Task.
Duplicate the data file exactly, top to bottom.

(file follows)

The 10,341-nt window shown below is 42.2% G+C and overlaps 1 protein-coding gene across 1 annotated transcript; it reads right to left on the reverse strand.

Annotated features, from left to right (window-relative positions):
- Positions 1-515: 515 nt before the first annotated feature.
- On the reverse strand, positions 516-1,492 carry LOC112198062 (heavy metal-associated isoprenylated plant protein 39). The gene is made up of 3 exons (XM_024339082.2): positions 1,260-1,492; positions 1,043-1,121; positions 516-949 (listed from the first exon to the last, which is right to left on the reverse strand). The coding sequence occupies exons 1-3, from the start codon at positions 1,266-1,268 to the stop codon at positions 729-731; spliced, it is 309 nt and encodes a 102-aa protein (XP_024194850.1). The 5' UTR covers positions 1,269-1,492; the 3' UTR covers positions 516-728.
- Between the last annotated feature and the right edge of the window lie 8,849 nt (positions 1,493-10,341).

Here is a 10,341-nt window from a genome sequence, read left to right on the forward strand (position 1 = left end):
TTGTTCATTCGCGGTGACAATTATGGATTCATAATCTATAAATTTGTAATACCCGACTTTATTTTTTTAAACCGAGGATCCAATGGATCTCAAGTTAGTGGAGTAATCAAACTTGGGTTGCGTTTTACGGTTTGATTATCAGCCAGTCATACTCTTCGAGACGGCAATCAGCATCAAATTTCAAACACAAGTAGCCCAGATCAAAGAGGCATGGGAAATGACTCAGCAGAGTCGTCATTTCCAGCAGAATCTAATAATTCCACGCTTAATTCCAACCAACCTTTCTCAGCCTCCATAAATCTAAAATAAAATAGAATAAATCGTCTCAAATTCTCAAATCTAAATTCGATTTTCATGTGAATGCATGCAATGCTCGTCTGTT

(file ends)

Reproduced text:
The 10,341-nt window shown below is 42.2% G+C and overlaps 1 protein-coding gene across 1 annotated transcript; it reads right to left on the reverse strand.

Annotated features, from left to right (window-relative positions):
- Positions 1-515: 515 nt before the first annotated feature.
- On the reverse strand, positions 516-1,492 carry LOC112198062 (heavy metal-associated isoprenylated plant protein 39). The gene is made up of 3 exons (XM_024339082.2): positions 1,260-1,492; positions 1,043-1,121; positions 516-949 (listed from the first exon to the last, which is right to left on the reverse strand). The coding sequence occupies exons 1-3, from the start codon at positions 1,266-1,268 to the stop codon at positions 729-731; spliced, it is 309 nt and encodes a 102-aa protein (XP_024194850.1). The 5' UTR covers positions 1,269-1,492; the 3' UTR covers positions 516-728.
- Between the last annotated feature and the right edge of the window lie 8,849 nt (positions 1,493-10,341).

Here is a 10,341-nt window from a genome sequence, read left to right on the forward strand (position 1 = left end):
TTGTTCATTCGCGGTGACAATTATGGATTCATAATCTATAAATTTGTAATACCCGACTTTATTTTTTTAAACCGAGGATCCAATGGATCTCAAGTTAGTGGAGTAATCAAACTTGGGTTGCGTTTTACGGTTTGATTATCAGCCAGTCATACTCTTCGAGACGGCAATCAGCATCAAATTTCAAACACAAGTAGCCCAGATCAAAGAGGCATGGGAAATGACTCAGCAGAGTCGTCATTTCCAGCAGAATCTAATAATTCCACGCTTAATTCCAACCAACCTTTCTCAGCCTCCATAAATCTAAAATAAAATAGAATAAATCGTCTCAAATTCTCAAATCTAAATTCGATTTTCATGTGAATGCATGCAATGCTCGTCTGTT